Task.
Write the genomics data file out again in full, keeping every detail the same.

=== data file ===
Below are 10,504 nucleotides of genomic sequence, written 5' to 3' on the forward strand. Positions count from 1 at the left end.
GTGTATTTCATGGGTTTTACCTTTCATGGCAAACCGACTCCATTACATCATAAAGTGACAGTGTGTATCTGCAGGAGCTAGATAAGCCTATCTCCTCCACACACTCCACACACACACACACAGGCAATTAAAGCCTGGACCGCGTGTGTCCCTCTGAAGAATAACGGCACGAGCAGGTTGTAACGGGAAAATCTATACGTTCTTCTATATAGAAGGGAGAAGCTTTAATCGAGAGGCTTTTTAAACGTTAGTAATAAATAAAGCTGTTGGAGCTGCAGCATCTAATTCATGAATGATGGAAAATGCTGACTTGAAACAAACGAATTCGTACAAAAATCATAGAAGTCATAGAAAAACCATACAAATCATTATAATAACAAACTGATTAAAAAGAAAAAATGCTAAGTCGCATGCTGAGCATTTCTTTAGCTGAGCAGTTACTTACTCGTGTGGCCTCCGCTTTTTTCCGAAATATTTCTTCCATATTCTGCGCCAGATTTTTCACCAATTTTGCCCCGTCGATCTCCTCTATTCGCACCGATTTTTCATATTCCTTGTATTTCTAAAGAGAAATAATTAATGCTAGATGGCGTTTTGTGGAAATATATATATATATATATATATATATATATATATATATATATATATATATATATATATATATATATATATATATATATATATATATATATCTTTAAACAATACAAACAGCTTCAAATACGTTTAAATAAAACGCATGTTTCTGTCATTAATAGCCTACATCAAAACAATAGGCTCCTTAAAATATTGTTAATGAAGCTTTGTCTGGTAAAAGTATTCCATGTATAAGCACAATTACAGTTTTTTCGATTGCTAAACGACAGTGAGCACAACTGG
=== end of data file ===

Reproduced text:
Below are 10,504 nucleotides of genomic sequence, written 5' to 3' on the forward strand. Positions count from 1 at the left end.
GTGTATTTCATGGGTTTTACCTTTCATGGCAAACCGACTCCATTACATCATAAAGTGACAGTGTGTATCTGCAGGAGCTAGATAAGCCTATCTCCTCCACACACTCCACACACACACACACAGGCAATTAAAGCCTGGACCGCGTGTGTCCCTCTGAAGAATAACGGCACGAGCAGGTTGTAACGGGAAAATCTATACGTTCTTCTATATAGAAGGGAGAAGCTTTAATCGAGAGGCTTTTTAAACGTTAGTAATAAATAAAGCTGTTGGAGCTGCAGCATCTAATTCATGAATGATGGAAAATGCTGACTTGAAACAAACGAATTCGTACAAAAATCATAGAAGTCATAGAAAAACCATACAAATCATTATAATAACAAACTGATTAAAAAGAAAAAATGCTAAGTCGCATGCTGAGCATTTCTTTAGCTGAGCAGTTACTTACTCGTGTGGCCTCCGCTTTTTTCCGAAATATTTCTTCCATATTCTGCGCCAGATTTTTCACCAATTTTGCCCCGTCGATCTCCTCTATTCGCACCGATTTTTCATATTCCTTGTATTTCTAAAGAGAAATAATTAATGCTAGATGGCGTTTTGTGGAAATATATATATATATATATATATATATATATATATATATATATATATATATATATATATATATATATATATATATATATATATATATATATCTTTAAACAATACAAACAGCTTCAAATACGTTTAAATAAAACGCATGTTTCTGTCATTAATAGCCTACATCAAAACAATAGGCTCCTTAAAATATTGTTAATGAAGCTTTGTCTGGTAAAAGTATTCCATGTATAAGCACAATTACAGTTTTTTCGATTGCTAAACGACAGTGAGCACAACTGG